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Life's Little Instruction Book for Teachers

Kimberly Johnson, a recent graduate of the University of North Dakota, is a first-year English teacher at Valley Middle School in Grand Forks, North Dakota. Kimberly and and her mentor, Laurie Stenehjem, share their journal entries with Education World readers in alternating weeks.



There were 180 days in this school year. There were many additional hours of planning, grading, envisioning, hoping, and stressing. Now all those days and hours have passed, and I am no longer a rookie teacher.

This first year was a growing and learning experience more than it was a teaching experience. As I look back on all the little things I learned along the way, I feel as though I could write a Life's Little Instruction Book for new teachers. If I did write such a book, this is what I would say:

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Do you have comments, questions, or advice for Laurie and Kim? Would you like to talk about your own experiences with mentoring? Share your thoughts on The First 180 Days: A Teacher and Her Mentor.

  • Appreciate your mentor. If you don't have a mentor, find one.
  • Make friends with specialists. They're wonderful people who want to help children, and they are invaluable resources for regular classroom teachers.
  • Make time for yourself, not only for your own sake but for the well being of your students as well. There will be no time for yourself unless you say there is.
  • Keep lots of chocolate hidden in your desk.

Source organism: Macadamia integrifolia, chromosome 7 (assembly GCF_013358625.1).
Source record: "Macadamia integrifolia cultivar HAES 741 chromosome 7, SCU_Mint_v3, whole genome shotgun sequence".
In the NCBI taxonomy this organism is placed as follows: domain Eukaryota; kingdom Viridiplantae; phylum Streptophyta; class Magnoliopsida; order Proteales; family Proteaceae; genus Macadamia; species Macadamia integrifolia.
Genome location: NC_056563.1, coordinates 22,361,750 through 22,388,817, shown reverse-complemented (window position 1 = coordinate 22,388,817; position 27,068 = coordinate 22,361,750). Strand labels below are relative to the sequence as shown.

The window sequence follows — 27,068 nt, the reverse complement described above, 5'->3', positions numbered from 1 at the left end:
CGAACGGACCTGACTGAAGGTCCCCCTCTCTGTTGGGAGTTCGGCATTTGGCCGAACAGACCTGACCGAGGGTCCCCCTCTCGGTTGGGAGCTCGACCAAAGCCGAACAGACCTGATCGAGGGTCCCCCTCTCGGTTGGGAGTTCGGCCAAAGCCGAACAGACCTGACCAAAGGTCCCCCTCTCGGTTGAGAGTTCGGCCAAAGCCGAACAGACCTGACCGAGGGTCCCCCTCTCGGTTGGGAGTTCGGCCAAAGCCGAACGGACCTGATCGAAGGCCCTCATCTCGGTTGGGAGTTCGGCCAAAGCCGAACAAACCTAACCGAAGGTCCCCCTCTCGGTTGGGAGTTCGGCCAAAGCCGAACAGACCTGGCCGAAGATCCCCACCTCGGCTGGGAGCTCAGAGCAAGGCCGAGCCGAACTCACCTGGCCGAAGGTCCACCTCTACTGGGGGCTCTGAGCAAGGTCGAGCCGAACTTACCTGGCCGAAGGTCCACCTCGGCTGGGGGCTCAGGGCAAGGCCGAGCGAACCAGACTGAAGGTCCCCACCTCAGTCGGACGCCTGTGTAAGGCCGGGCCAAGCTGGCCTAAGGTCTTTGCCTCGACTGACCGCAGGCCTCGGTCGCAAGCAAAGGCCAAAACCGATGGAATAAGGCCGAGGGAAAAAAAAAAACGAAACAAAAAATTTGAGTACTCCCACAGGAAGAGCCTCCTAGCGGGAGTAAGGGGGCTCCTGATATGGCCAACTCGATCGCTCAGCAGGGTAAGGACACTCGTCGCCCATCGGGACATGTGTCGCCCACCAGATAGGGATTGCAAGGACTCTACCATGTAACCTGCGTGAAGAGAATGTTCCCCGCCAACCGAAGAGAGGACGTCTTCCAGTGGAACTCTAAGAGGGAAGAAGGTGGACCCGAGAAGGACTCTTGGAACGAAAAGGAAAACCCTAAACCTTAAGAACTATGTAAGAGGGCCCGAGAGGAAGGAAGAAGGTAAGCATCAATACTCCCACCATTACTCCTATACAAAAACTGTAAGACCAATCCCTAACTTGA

• Drink lots of water.
  • Stay healthy by exercising, taking vitamins, eating well, and washing your hands often.
  • Don't be afraid to ask questions.
  • Be patient with the office staff. They're very busy people. Appreciate all the things -- known and unknown -- that they do for you,.
  • Work for a principal with an open-door policy.
  • When giving instructions to students, do so verbally, visually -- and more than twice.
  • Work with parents, not against them. You all want what's best for their children.
  • Look at life from your students' point-of-view.
  • Teach with your heart; manage behavior with your head.
  • Bring your pet to school, talk about your favorite sports team, laugh -- do anything you can to show students you are human too.
  • Write down everything. Your brain can hold only so much.
  • Read and write in front of your students.
  • Admit when you're wrong, learn from your mistakes, and then move on.
  • Risk taking is inevitable. You might as well enjoy it.
  • File papers in designated folders as they cross your desk. Don't throw everything in a pile and wait until later to organize it.
  • Remind yourself that you are in your first year of teaching. If someone expects you to teach as though you've been teaching 20 years, remind them as well.
  • Take all the advice people give you and store it away. You never know when you'll need good advice.
  • Be consistent with rules and classroom procedures from day one. Inconsistency confuses and angers students.
  • Go out with your colleagues and talk about anything but school.
  • Keep a journal about being a first-year teacher. Read it every once in a while after your first year so you'll always remember what those shoes feel like.

Many of these instructions probably seem obvious today, but believe me, they can be easily forgotten in the heat of the moment -- or in the chaos of a busy year.




Click here for biographical information and previous entries.

Article by Kimberly Johnson
Education World®
Copyright © 2002 Education World

6/6/2002